The Music of the Garden

I walk into the Garden waiting for a stir

When lo and behold the wind begins its song.

The air it strikes the leaves about, a light timbre 

That begs the birds to join and play along.

Soprano voices high and sweet arrive and sing

A call to dance while water drops answer,

Their alto voice no doubt a contrast they bring.

The voices harmonize all together.

Perhaps this music is indeed a presence within all.

There is the music of the garden, nature’s music,

And music made from man; harmonies leave people enthralled.

Perhaps there is a music of the universe, waiting for man to listen.

On Death, Grief, and Persistent Joy

A few weeks ago, my grandfather passed away. The whole family was there as we remembered and celebrated a great man. He was the founding pastor of a church, a husband, a father, a loving grandfather, and a man of God—one that I looked up to. If someone were to ask me how I am, I would say, “It hurts.” That is the blunt truth of the matter. It hurts.

My whole family was at the hospital, where we had the chance to say goodbye. We were there for hours that were spent in silence, conversation, grief, and surprisingly laughter; there were a lot of good memories to share. The greater opportunity I think was in this: we were able to talk about Heaven with grandpa. As indicated, knowing that he is in Heaven in full health and in the presence of Christ brings a certain peace. However, I still grieve. I believe the reasons are obvious. And yet, it seems as though there is no need since he is in the better place.

I remembered a previous discussion on The Pearl. At the beginning, the narrator grieves the loss of his young daughter and later is rebuked for grieving because he should have been joyful or grateful knowing that his daughter is in Heaven. Grieving does in the sense of this epic seem rather ridiculous; if one truly loves another Christian, one should be joyful that this person is in Paradise. Additionally, there is the command to be joyful always. On the other hand, it not only seems unavoidable (at least, for me) but a matter of proper sentiment to grieve loss. The death of a loved one demands grief. If grief is avoidable, then by what cost? For me, I would have to avoid all thought and memory associated with the loss, probably by filling my time with other thoughts or matters. If I avoid grief, it seems as though I would deny truth. And so, I wonder if there is a way to reconcile these two concepts of joy and grief. Of course, I am limited by my ignorance of any technical psychological implications. This post is merely an endeavor to explore possible relations between grief and joy . . . not necessarily to form a definite answer.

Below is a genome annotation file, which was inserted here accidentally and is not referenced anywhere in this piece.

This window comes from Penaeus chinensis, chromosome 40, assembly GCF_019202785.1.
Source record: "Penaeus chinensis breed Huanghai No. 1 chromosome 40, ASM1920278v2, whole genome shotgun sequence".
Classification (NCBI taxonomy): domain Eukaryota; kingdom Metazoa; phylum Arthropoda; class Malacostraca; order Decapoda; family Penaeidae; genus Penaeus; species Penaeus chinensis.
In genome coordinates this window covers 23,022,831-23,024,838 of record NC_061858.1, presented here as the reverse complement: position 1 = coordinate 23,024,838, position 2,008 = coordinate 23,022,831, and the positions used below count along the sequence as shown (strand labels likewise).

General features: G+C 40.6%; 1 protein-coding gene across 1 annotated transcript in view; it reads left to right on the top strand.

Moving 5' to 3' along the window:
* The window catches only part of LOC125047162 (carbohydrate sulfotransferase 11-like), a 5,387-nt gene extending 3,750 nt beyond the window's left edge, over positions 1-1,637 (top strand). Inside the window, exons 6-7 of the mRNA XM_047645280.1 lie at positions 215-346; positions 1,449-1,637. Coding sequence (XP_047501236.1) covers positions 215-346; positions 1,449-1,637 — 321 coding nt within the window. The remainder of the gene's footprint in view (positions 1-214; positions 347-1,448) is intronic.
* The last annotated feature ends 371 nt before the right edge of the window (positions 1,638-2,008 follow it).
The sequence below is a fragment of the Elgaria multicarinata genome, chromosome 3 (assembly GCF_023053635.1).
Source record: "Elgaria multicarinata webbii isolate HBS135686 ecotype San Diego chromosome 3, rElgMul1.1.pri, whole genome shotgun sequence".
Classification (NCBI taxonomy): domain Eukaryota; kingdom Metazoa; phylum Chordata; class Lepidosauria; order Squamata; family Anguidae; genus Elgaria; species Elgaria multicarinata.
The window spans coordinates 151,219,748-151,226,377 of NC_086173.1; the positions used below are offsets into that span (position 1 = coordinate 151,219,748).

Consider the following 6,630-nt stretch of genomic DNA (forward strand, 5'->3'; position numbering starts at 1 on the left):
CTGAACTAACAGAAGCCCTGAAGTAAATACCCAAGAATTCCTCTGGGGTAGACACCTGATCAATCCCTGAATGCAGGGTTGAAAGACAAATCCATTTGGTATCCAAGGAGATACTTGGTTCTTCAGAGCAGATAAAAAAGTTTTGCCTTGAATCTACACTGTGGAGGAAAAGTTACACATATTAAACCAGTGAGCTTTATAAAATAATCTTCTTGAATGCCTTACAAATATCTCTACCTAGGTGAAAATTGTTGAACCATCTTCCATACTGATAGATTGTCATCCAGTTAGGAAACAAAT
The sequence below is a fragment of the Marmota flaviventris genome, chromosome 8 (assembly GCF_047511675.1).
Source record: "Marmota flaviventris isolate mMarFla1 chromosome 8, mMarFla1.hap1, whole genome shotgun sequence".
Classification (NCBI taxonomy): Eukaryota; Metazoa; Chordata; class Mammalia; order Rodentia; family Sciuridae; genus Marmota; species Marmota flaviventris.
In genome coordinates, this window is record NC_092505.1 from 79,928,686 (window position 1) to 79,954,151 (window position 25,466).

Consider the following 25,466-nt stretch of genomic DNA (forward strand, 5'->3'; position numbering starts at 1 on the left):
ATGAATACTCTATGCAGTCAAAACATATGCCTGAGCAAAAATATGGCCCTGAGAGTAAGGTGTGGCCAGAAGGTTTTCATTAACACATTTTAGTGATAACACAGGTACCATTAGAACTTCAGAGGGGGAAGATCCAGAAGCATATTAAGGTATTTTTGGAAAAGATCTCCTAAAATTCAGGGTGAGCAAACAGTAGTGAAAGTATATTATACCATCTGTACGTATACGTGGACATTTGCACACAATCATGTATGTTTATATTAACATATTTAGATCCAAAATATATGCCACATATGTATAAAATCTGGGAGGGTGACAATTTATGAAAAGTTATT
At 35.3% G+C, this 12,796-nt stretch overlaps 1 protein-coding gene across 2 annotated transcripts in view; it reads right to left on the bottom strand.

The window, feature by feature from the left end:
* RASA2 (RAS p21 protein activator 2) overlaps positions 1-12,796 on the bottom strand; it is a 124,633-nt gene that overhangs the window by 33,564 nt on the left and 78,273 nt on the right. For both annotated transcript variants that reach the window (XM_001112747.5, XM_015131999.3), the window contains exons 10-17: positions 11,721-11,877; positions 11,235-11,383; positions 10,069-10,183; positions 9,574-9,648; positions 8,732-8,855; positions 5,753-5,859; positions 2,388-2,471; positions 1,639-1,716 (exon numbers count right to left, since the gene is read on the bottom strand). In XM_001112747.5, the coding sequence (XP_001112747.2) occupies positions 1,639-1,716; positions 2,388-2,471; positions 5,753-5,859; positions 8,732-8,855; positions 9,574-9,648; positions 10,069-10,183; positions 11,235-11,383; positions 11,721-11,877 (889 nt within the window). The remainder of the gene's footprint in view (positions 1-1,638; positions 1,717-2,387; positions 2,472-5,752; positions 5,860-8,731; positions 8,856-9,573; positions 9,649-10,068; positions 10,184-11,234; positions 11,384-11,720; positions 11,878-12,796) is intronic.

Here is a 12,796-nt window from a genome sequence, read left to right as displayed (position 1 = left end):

It must be beneficial to have joy in the midst of grief since God is by nature joyful. As Thomas Aquinas asserts in Treatise on Happiness, God is true happiness. Consequently, it would be strange to suggest that the joy of God is affected or changed in any way by outside circumstance. He is, after all, unchanging. Perhaps grief could be a means to joy. And yet, there is the famously short verse that states in two words: Jesus wept. Since Jesus is God, then I have to attribute this moment of grief to God as well. God wept. He did not need to reach further joy; He is joy. Thus, there must be some way and reason to have both grief and joy in our lives.

In order to be healthy, grief and joy must be directed towards something, meaning that one must have grief or joy in something and not merely for the sake of having grief or joy. Indeed, the object of grief or joy would seem to determine one’s capacity for grief or joy. For example, a person can take more joy in knowledge of redemption as opposed to knowledge of tomorrow’s weather. If I were to have either grief or joy for no particular reason, then these feelings would be meaningless.

Perhaps grief is a form of action. As mentioned before, one could avoid grieving by denying the loss, which would imply action. Furthermore, meaningful grief is derived from the proper circumstances, indicating that one chooses to glean despair. Thus, it would be similar to any other action, such as walking, sitting, or jumping and thus would not define the self. For example, one who tells a joke, an action, at one moment cannot accurately be described as an comedian. Similarly, if grief is an action, one who grieves for the time is not necessarily a grieving person. All this to say, a Christian who grieves can still be a joyful person at his core.